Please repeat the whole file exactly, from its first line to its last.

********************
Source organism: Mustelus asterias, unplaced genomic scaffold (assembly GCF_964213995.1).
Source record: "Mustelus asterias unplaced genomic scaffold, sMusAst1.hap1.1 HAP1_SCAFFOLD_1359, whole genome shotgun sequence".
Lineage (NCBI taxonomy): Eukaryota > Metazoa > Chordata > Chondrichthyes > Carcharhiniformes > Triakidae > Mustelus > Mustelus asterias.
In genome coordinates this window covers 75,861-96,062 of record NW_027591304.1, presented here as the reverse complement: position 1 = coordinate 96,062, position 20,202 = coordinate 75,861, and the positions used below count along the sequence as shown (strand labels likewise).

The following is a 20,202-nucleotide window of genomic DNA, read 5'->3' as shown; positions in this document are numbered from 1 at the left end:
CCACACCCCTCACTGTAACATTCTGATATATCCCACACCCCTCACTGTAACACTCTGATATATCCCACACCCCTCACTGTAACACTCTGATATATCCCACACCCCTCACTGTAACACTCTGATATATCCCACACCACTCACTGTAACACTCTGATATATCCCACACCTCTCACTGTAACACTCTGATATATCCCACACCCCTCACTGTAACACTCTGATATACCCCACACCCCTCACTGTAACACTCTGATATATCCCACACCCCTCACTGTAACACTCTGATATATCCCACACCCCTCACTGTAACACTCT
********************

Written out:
Source organism: Mustelus asterias, unplaced genomic scaffold (assembly GCF_964213995.1).
Source record: "Mustelus asterias unplaced genomic scaffold, sMusAst1.hap1.1 HAP1_SCAFFOLD_1359, whole genome shotgun sequence".
Lineage (NCBI taxonomy): Eukaryota > Metazoa > Chordata > Chondrichthyes > Carcharhiniformes > Triakidae > Mustelus > Mustelus asterias.
In genome coordinates this window covers 75,861-96,062 of record NW_027591304.1, presented here as the reverse complement: position 1 = coordinate 96,062, position 20,202 = coordinate 75,861, and the positions used below count along the sequence as shown (strand labels likewise).

The following is a 20,202-nucleotide window of genomic DNA, read 5'->3' as shown; positions in this document are numbered from 1 at the left end:
CCACACCCCTCACTGTAACATTCTGATATATCCCACACCCCTCACTGTAACACTCTGATATATCCCACACCCCTCACTGTAACACTCTGATATATCCCACACCCCTCACTGTAACACTCTGATATATCCCACACCACTCACTGTAACACTCTGATATATCCCACACCTCTCACTGTAACACTCTGATATATCCCACACCCCTCACTGTAACACTCTGATATACCCCACACCCCTCACTGTAACACTCTGATATATCCCACACCCCTCACTGTAACACTCTGATATATCCCACACCCCTCACTGTAACACTCT